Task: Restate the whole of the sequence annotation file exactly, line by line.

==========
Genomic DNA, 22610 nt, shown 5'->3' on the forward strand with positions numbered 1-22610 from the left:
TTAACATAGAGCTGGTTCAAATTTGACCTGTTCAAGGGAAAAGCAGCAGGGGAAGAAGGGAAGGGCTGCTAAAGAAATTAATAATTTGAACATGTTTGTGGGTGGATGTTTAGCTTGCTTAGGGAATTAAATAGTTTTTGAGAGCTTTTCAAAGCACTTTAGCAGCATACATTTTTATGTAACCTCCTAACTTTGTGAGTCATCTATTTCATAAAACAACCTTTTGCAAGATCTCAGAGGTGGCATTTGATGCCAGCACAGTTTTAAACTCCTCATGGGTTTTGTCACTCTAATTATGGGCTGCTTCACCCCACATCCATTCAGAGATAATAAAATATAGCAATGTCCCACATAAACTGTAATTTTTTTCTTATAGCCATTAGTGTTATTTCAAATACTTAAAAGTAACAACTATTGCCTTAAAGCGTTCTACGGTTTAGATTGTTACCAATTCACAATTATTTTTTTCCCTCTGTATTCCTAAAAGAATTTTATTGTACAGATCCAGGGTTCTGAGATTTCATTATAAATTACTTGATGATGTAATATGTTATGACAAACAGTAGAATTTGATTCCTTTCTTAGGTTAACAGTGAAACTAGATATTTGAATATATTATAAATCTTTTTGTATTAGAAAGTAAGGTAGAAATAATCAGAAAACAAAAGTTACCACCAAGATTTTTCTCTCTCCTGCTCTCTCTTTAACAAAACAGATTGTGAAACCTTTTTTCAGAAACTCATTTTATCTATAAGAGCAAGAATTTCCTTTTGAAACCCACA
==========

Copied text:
Genomic DNA, 22610 nt, shown 5'->3' on the forward strand with positions numbered 1-22610 from the left:
TTAACATAGAGCTGGTTCAAATTTGACCTGTTCAAGGGAAAAGCAGCAGGGGAAGAAGGGAAGGGCTGCTAAAGAAATTAATAATTTGAACATGTTTGTGGGTGGATGTTTAGCTTGCTTAGGGAATTAAATAGTTTTTGAGAGCTTTTCAAAGCACTTTAGCAGCATACATTTTTATGTAACCTCCTAACTTTGTGAGTCATCTATTTCATAAAACAACCTTTTGCAAGATCTCAGAGGTGGCATTTGATGCCAGCACAGTTTTAAACTCCTCATGGGTTTTGTCACTCTAATTATGGGCTGCTTCACCCCACATCCATTCAGAGATAATAAAATATAGCAATGTCCCACATAAACTGTAATTTTTTTCTTATAGCCATTAGTGTTATTTCAAATACTTAAAAGTAACAACTATTGCCTTAAAGCGTTCTACGGTTTAGATTGTTACCAATTCACAATTATTTTTTTCCCTCTGTATTCCTAAAAGAATTTTATTGTACAGATCCAGGGTTCTGAGATTTCATTATAAATTACTTGATGATGTAATATGTTATGACAAACAGTAGAATTTGATTCCTTTCTTAGGTTAACAGTGAAACTAGATATTTGAATATATTATAAATCTTTTTGTATTAGAAAGTAAGGTAGAAATAATCAGAAAACAAAAGTTACCACCAAGATTTTTCTCTCTCCTGCTCTCTCTTTAACAAAACAGATTGTGAAACCTTTTTTCAGAAACTCATTTTATCTATAAGAGCAAGAATTTCCTTTTGAAACCCACA